Plain English Summary
Background and study aims
Overweight and obese people have a higher risk of getting cardiovascular (heart) disease (CVD). However, regular moderate physical activity reduces the risk of CVD. This study had two aims. Firstly, it looked at whether or not overweight people can reduce their risk of CVD (particularly the flexibility of their arteries; arterial stiffness) by including 30 minutes of brisk walking in three ten minute sessions on five days per week for six months. Secondly the study looked at the level of telephone contact needed by these individuals to help them maintain their increased activity.
Who can participate?
Overweight/obese people, aged 30-55, who were inactive (less than 30 minutes of moderate activity per day over the last six months).
What does the study involve?
Before starting the study, everyone taking part in the study had their height and weight measured. They also had the width of their waist, hips and upper arm measured. The researchers also measured the participants percentage body fat. Participants were randomly allocated into one of three groups. In the walking weekly group, participants were asked to include 30 minutes of walking into their normal routine on five days per week. They were told that the walking could be carried out in three bouts of ten minutes. They were contacted by telephone once per month to check that they were doing their exercise and to provide support. In the walking monthly group, participants were asked to include 30 minutes of walking into their normal day on five days per week, and were contacted by telephone once every week. This allowed the researcher to see if the more frequent telephone calls had an effect on the people’s adherence to the extra walking. In the dummy group, participants were asked to do some stretching and relaxation exercises every day. These exercises would have no effect on their CVD risk. They were contacted by telephone once per month to check that they were doing their exercises. At the beginning of the study, in the middle of the study (3 months in), at the end of the 6 month study and again 4 months after the study had ended, all participants were asked to write down what they had eaten over a given four days. These food diaries were used to check that the people on the study had not changed their diet over the course of the study. If the participants had changed their diet, then the researcher wouldn’t know if any changes to their CVD risk were due to the increased walking or due to the changes in their diet. Everyone taking part in the study was asked to keep their normal eating habits. At the beginning of the study, the end of the study and four months after the study ended the following measurements were taken. The participant’s fitness levels were measured by a treadmill walking test. A fasting blood sample was also taken and blood pressure was measured using an automated machine. The flexibility and stretchiness of the artery wall in the arm (arterial stiffness) was also measured.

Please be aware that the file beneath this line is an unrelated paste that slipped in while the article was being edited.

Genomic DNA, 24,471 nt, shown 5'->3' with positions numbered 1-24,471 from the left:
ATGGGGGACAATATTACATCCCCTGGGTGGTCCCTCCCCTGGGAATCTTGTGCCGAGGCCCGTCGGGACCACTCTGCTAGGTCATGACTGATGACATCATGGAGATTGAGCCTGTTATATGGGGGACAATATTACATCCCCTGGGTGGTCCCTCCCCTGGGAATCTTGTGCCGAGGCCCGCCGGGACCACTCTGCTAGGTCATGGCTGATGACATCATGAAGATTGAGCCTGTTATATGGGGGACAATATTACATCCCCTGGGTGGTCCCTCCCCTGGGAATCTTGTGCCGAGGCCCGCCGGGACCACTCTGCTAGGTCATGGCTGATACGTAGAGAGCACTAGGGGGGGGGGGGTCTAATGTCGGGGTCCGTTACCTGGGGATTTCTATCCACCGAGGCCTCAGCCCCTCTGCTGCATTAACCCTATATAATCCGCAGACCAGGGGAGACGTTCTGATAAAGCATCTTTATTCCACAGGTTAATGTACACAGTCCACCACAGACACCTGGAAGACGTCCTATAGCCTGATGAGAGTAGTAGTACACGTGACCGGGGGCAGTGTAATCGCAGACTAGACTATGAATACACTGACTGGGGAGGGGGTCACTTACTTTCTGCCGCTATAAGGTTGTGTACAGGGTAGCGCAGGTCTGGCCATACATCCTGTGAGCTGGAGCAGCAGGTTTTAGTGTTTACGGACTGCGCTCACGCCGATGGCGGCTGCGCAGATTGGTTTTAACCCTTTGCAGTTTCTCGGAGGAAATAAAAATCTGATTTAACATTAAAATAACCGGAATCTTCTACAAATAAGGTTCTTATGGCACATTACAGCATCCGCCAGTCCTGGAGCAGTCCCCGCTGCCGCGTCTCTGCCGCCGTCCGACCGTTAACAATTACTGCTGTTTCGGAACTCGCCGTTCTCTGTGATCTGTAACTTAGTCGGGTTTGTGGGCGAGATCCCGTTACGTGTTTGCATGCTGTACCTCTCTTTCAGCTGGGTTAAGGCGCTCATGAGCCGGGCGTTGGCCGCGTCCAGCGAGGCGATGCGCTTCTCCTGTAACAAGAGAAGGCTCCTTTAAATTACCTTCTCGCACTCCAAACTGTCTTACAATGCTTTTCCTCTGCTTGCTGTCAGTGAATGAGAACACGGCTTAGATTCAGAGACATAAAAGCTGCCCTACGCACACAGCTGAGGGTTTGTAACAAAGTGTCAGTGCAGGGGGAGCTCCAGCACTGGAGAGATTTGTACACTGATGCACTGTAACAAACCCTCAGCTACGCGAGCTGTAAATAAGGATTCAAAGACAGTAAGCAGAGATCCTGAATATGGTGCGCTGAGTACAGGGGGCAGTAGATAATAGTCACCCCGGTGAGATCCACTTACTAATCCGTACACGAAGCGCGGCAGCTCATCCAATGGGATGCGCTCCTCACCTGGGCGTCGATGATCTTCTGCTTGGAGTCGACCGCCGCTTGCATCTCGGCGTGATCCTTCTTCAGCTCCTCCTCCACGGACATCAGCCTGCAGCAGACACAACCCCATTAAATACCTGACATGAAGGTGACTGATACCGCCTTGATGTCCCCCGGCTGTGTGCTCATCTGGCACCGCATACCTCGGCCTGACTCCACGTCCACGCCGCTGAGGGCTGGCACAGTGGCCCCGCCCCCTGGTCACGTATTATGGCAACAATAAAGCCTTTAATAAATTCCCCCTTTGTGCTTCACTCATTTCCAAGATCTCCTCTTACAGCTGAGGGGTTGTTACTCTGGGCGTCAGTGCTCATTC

What are the possible benefits and risks of participating?
There were no risks to the people taking part in the study and although the study may not have brought about any direct benefits to the participants, the results can be used by the researcher to determine the benefits of exercise carried out in short 10-minute bouts.
Where is the study run from?
University of Ulster (UK)
When is study starting and how long is it expected to run for?
September 2008 to September 2009
Who is funding the study?
Department for Employment and Learning (UK)
Who is the main contact?
Dr Alison Gallagher
The effects of accumulated walking on cardiovascular disease risk factors in overweight and obese subjects
The aim of the proposed study is two-fold. Firstly, it will investigate whether or not obese/overweight individuals can reduce their risk of cardiovascular disease (CVD) by incorporating 30 minutes of walking in shorts bouts into their daily routine. This risk will be measured using traditional measures such as fitness levels, blood lipids and insulin resistance but it will also include pulse wave velocity which is a novel non-invasive measurement of arterial stiffness. Secondly it will look at the level of contact required by the individuals from a support worker in order to sustain this level of exercise and be successful in modifying their daily routine to include 30 minutes of moderate exercise and will be based upon the Stages of Change model developed by Prochaska and Diclemente (1983).
University of Ulster Research Ethics Committee, 14/04/2008, ref: REC/07/0176
Randomised controlled single-centre intervention study
Primary study design